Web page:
The use of a Family Trust can be a way to protect valuable assets such as a family home and manage their future use. Family Trusts may provide assets, protection from personal liabilities.
Here’s how a Trust might work for you:
You transfer the legal ownership of your assets to the trust while continuing to use and enjoy them. For example, if your family home is in a trust the home is owned and managed by the trustees rather than by yourself, however you may still live in it if that is what the trust documents state.
Reasons why people set up a trust
A few examples:
- You own a business and you wish to protect personally owned assets from risks associated with the business;
- To protect assets from relationship property claim;
- To manage the assets for a family member who you consider cannot manage their own financial affairs;
- To put conditions on how and when your assets are distributed after you die;
- To set aside money for special reasons, such as a child or grandchild’s education.
Sorted.org.nz (link) has an excellent guide to the pros and cons of setting up a family trust.
Setting up a Trust
The settlor is the one who establishes the trust and whose assets are transferred to the trust. There can be more than one settlor.
The trustees are appointed by the settlor/s to manage the trust’s assets. Often the trustees will be the settlors together with an independent professional advisor such as a lawyer, accountant or a professional trustee company. The settlor should not be the sole trustee. Trustees administer the trust for the benefit of the beneficiaries.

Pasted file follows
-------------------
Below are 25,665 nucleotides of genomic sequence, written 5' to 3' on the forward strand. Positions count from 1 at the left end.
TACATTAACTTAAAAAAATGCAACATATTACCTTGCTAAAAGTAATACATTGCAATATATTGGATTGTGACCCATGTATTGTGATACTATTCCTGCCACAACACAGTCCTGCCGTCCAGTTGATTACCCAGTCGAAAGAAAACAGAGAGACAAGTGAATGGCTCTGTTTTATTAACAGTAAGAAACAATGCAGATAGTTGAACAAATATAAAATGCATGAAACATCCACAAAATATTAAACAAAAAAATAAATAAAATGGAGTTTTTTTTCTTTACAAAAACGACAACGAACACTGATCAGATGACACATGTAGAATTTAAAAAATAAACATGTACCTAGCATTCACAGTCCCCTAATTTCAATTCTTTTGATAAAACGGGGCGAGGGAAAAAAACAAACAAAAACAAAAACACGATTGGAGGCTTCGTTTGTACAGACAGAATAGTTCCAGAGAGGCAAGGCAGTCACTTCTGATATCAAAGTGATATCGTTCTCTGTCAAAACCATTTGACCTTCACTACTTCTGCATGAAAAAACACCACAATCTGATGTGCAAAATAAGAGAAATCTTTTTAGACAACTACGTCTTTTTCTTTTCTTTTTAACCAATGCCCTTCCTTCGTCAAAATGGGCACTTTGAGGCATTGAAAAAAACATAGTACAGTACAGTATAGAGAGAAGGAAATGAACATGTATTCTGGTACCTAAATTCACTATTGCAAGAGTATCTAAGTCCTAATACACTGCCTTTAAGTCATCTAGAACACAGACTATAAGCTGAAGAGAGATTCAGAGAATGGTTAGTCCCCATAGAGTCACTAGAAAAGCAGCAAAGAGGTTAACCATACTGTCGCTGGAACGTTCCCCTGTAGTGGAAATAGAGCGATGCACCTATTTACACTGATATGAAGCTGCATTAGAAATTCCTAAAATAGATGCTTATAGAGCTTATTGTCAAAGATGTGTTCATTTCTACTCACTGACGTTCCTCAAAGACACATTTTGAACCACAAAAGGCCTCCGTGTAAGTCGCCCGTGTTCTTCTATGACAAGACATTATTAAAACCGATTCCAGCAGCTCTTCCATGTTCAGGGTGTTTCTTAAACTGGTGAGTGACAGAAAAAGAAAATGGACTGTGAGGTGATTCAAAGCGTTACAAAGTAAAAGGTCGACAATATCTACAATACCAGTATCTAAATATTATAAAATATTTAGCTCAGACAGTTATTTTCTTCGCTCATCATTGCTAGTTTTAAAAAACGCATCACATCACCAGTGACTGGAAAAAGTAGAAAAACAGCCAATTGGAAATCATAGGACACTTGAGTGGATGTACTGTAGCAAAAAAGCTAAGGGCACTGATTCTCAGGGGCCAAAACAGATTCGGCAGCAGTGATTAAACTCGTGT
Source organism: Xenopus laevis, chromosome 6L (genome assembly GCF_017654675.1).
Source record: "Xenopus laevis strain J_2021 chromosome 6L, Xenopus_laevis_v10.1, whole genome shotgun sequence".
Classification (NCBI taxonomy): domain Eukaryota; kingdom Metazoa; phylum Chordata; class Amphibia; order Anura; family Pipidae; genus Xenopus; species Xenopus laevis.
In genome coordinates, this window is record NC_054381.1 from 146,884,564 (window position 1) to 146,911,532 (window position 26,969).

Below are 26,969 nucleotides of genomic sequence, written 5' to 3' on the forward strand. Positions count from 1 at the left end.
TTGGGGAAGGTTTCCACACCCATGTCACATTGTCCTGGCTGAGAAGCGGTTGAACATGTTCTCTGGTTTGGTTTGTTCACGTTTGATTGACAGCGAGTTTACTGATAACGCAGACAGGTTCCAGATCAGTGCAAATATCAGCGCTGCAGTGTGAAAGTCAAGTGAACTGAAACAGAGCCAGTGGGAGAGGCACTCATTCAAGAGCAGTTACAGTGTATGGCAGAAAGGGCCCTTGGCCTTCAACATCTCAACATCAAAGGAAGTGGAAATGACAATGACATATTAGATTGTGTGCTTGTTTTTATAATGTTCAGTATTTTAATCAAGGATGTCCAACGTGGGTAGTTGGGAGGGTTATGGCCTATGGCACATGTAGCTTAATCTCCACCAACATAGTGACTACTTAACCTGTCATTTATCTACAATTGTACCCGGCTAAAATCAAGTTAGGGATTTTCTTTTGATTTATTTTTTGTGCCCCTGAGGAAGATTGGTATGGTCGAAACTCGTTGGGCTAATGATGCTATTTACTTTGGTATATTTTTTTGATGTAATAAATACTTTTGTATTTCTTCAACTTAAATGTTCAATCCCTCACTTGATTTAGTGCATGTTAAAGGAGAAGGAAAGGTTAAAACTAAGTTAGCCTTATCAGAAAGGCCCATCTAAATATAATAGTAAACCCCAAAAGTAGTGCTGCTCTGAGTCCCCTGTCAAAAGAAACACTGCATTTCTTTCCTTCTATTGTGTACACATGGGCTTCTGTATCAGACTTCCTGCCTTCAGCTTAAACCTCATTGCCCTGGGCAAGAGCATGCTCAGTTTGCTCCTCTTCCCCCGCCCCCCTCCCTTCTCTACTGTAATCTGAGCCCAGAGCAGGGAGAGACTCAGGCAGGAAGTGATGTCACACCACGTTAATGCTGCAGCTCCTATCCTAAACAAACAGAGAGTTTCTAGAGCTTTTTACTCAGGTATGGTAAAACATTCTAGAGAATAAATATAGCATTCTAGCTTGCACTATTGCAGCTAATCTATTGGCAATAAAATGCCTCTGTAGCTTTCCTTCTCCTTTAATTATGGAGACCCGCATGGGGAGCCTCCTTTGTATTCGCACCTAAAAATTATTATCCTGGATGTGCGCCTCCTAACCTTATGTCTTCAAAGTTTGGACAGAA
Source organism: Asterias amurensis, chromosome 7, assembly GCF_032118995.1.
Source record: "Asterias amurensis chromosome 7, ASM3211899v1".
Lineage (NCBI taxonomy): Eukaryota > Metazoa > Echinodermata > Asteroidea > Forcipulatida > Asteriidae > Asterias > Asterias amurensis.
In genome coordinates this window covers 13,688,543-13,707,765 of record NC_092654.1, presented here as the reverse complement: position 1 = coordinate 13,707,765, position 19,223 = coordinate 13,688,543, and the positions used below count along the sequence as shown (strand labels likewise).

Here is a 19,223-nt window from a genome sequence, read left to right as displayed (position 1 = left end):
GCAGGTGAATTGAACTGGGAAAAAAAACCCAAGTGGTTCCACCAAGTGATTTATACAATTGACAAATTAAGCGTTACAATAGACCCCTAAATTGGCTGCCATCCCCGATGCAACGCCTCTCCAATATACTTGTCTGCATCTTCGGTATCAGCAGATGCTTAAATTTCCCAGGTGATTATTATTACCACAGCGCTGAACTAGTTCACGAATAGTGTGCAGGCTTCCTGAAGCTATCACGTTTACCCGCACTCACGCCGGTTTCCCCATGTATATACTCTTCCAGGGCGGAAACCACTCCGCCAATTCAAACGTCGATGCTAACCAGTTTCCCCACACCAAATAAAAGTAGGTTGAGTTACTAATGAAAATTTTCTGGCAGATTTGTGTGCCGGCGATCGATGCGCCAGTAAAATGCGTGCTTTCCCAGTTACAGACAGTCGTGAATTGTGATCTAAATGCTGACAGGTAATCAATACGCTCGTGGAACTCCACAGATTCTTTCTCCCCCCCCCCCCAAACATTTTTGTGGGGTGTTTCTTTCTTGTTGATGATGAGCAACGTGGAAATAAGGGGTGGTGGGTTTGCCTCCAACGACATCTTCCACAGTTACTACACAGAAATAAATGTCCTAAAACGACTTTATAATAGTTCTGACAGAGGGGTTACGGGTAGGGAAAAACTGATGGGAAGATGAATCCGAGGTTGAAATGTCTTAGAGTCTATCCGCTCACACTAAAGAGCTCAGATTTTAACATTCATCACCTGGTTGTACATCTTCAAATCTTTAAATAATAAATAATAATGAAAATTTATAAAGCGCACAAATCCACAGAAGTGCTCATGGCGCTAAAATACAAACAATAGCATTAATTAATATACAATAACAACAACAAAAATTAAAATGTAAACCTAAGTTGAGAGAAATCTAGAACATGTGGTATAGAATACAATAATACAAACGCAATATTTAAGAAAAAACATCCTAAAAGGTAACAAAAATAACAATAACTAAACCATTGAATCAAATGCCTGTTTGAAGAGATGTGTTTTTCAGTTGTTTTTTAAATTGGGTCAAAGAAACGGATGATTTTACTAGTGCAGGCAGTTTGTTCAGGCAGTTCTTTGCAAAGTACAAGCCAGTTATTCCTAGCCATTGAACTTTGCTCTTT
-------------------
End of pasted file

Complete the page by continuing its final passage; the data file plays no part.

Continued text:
The beneficiaries are the only people entitled to benefit from the trust’s assets. The settlor/s can also be a beneficiary, but not the sole beneficiary.
The trust deed is the founding document of the trust. It names the trustees and the beneficiaries and sets out the relevant parties’ rights and obligations.
You can find out more information about Family Trusts through the New Zealand Law Society (link).
Setting up a family trust can be quite technical, so we suggest getting legal, and sometimes accounting advice. Those professionals can advise on how to structure your family trust and how any gifting might proceed. Even though the cost of using an expert might seem quite high, it may cost a lot more if things are not done correctly and thoroughly from the start.
If you’d like to talk to one of our friendly lawyers about trust formation then give us a call – 09 267 2700 or contact us